– Guest
    Apr 18, 2020 at 21:23
  • Doesn't Jesus say a man shall leave his father and mother and marry a wife? That's the typical patriarchal system in practice - a men seeking a woman to marry, not the other way around? Assuming there would be corresponding role in females is conflating the sexes into an interchangeable singularity, something Christianity and Catholicism in particular doesn't allow for. Apr 18, 2020 at 21:27
  • nobody knows how exactly Jesus has put the things into words. Gospels were written many years after Jesus' death and contain not only facts but also an interpretation of the facts (by evangelists in that case). You shoud look more for the context in which it was said. And please read again my comment, what I understand through corresponding, again: Mother-Father, Sister-Brother. The same? no. That is what I understand by "corresponding" - diffrend, but equal. Both genders are diffrent. But I will suprise you: the sicience says that there are more similarities than diffrences.
    – Guest
    Apr 18, 2020 at 21:46

I understand your concern. And I understand the frustration. Biblically, the Catholic Church follows the model laid out in the Old Testament priesthood. But I dont think that's really the question.

As a man, I just read it from a different point of view. In the Bible, Eve sins first, but Adam receives the blame.[Gen 3:6, Rom 5:12-21] After being removed from the Garden, punishment for the woman is difficulty in childbirth.[Gen 3:16] The punishment for man is... to do everything else![Gen 3:17] The man is to be the farmer, the hunter, the gatherer, the priest, the ruler, the judge, etc. He sends us wandering in deserts, fighting wars, hunting, building temples, governing, judging, tilling, bartering, etc. It is exhausting! As presented biblically, it takes all sorts of things for men to do to enter Heaven or God's graces.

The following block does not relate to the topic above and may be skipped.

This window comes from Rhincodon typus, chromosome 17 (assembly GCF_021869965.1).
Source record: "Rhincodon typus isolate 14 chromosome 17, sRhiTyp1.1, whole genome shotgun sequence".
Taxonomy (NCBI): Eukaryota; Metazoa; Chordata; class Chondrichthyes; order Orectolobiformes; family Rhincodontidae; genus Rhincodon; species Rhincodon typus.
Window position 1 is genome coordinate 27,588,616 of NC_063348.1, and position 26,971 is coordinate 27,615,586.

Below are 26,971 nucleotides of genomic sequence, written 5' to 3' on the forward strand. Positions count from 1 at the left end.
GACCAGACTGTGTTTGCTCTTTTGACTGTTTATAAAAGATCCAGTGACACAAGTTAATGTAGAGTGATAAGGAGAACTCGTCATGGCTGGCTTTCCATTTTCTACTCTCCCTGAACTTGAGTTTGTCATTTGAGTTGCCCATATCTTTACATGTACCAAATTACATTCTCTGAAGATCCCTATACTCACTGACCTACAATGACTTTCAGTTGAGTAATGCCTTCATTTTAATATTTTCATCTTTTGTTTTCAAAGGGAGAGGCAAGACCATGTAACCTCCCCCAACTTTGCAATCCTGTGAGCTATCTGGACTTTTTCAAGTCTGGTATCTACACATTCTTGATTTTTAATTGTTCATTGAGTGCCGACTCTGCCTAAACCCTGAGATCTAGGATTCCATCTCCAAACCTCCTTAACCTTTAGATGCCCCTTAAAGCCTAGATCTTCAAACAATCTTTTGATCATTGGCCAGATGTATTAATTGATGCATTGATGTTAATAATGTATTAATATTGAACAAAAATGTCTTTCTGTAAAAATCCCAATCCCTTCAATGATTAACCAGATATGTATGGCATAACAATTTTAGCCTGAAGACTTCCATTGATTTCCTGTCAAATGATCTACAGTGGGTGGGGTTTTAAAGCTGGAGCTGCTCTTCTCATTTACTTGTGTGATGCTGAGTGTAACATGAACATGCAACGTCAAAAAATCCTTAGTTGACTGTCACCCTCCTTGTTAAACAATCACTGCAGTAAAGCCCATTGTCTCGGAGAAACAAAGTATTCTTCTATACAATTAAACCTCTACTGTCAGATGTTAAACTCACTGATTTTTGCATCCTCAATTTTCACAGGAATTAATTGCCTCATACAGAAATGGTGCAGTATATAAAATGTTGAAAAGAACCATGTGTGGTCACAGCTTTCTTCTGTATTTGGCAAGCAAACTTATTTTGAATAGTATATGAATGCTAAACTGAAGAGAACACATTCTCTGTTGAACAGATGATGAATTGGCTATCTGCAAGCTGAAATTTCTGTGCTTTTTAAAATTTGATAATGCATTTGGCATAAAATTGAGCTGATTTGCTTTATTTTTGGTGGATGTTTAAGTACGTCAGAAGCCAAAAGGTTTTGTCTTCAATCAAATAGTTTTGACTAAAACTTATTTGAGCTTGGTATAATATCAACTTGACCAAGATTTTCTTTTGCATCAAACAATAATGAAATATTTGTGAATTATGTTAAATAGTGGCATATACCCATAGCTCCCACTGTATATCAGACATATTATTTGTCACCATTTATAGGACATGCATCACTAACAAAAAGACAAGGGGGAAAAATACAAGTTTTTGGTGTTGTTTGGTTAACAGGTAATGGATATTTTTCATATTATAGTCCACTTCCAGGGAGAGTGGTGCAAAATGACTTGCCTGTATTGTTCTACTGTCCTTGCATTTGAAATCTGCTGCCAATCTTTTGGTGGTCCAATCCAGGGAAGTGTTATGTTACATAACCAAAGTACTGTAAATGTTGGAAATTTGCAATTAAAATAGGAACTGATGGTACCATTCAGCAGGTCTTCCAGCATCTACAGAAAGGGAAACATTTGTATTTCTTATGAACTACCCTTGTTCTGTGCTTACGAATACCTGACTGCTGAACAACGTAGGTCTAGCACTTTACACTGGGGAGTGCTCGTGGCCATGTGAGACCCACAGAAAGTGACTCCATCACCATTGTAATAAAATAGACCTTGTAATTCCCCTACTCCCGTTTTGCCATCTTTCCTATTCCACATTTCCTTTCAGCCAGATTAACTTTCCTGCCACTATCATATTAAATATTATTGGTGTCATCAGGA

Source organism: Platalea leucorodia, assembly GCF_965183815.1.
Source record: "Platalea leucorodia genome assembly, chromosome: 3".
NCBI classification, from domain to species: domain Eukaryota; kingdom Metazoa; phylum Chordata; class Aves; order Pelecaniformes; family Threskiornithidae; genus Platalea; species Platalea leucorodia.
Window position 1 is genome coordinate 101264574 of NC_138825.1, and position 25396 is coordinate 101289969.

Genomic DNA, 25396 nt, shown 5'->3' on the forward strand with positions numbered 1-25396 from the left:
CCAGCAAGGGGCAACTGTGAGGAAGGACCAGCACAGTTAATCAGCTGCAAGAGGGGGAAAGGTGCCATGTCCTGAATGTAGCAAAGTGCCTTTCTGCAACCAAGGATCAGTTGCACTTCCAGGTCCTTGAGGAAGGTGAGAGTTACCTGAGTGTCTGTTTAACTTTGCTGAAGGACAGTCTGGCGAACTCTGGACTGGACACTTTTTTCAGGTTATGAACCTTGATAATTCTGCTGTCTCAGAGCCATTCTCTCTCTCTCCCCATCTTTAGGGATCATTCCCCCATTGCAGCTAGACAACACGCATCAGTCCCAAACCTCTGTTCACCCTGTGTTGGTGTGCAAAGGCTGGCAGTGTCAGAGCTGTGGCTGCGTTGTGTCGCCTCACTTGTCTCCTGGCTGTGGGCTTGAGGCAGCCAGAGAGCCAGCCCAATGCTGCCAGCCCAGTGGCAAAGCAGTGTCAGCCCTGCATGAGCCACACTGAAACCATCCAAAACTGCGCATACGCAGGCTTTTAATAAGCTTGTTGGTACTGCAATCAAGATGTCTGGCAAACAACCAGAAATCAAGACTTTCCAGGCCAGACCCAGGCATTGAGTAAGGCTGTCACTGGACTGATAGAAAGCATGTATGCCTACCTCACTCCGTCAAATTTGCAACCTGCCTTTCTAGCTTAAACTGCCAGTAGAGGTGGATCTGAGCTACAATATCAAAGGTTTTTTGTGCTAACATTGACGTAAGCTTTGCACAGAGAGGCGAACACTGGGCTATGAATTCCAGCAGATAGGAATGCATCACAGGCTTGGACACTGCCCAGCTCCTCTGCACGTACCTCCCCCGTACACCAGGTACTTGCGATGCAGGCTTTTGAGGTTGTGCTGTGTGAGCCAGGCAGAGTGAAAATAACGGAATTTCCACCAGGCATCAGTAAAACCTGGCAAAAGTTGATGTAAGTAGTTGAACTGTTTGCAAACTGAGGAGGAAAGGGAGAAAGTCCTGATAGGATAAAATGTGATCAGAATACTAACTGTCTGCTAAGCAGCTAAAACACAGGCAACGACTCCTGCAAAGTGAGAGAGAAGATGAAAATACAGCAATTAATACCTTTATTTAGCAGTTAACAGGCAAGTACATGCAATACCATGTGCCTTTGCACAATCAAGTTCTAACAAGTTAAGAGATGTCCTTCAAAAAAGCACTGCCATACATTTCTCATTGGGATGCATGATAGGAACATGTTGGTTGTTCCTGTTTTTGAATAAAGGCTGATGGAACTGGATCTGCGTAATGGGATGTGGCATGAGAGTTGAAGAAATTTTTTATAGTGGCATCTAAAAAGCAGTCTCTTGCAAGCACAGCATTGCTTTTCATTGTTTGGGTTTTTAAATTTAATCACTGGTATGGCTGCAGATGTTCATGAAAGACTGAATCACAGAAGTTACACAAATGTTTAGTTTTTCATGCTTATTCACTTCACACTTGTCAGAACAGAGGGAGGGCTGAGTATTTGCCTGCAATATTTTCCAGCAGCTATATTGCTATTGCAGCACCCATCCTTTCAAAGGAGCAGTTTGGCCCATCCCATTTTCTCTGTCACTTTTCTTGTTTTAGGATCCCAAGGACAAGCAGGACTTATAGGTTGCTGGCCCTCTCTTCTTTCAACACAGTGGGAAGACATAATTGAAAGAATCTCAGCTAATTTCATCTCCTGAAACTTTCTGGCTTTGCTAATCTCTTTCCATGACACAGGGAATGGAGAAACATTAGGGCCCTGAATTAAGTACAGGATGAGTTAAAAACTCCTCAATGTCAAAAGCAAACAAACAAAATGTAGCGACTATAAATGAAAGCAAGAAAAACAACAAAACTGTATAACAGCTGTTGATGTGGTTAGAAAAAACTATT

Think about it. The Apostles follow Christ all over the place, and He is constantly chastising them! (did you ever notice they never bring anything to eat?!) Yet a certain "woman" [Lk 7:36-50] puts oil on his feet just one time, and he goes off telling everyone how great she is!

But there is a great lesson there, to me. There is great freedom in NOT being required to do something. Women just be what they were made to be, and it's as if its a free ride to eternal life!![1 Tim 2:15] Ask any woman about being a mother and they will tell you its a full-time job. That's right -- a full-time job was built right into her DNA!! Men have nothing comparable. If you can shovel dirt, no reason you can't flip a burger, or be a priest, or a hunter, or wash dishes, etc. Therefore the job that men's bodies were built for is.... everything else!